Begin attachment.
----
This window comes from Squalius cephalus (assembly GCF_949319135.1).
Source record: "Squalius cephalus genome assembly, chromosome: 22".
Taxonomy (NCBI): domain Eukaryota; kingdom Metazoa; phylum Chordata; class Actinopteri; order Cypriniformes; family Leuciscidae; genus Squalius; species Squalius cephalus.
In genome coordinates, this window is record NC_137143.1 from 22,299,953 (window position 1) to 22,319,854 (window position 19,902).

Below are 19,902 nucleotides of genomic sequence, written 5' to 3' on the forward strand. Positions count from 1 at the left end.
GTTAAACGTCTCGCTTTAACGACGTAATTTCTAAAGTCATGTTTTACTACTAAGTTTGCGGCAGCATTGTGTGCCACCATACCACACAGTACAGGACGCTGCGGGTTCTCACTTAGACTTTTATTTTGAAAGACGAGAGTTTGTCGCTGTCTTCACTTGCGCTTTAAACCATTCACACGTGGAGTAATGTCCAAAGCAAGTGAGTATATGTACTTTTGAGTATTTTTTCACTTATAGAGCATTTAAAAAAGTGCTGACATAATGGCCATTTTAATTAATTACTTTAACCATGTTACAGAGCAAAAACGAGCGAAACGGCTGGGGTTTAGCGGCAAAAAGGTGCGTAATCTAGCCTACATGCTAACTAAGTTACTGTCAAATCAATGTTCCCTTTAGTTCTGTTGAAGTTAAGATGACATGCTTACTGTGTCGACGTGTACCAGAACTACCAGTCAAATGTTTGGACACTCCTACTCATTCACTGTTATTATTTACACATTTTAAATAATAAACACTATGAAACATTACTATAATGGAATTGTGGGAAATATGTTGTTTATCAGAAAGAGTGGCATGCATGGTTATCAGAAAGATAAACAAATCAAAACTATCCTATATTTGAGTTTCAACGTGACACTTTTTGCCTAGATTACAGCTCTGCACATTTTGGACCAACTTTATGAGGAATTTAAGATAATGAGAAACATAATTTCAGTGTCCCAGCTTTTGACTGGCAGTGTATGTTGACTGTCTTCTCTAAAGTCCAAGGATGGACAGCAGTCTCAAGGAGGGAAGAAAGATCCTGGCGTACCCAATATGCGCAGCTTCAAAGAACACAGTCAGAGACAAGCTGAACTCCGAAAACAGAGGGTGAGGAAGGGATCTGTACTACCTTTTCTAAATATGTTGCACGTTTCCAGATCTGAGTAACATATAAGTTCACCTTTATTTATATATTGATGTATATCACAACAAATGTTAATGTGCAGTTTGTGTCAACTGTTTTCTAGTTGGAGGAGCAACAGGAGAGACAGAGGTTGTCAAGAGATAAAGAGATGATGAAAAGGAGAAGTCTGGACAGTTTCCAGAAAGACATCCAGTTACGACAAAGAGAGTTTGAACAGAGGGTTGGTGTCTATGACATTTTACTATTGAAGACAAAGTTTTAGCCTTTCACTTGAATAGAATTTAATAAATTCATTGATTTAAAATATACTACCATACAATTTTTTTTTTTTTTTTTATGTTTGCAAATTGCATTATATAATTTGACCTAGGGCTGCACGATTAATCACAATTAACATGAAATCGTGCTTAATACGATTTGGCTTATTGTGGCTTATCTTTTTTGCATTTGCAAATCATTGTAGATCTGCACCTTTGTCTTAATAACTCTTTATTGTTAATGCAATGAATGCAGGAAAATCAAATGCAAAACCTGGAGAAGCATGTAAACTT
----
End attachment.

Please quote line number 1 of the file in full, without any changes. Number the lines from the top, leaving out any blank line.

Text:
This window comes from Squalius cephalus (assembly GCF_949319135.1).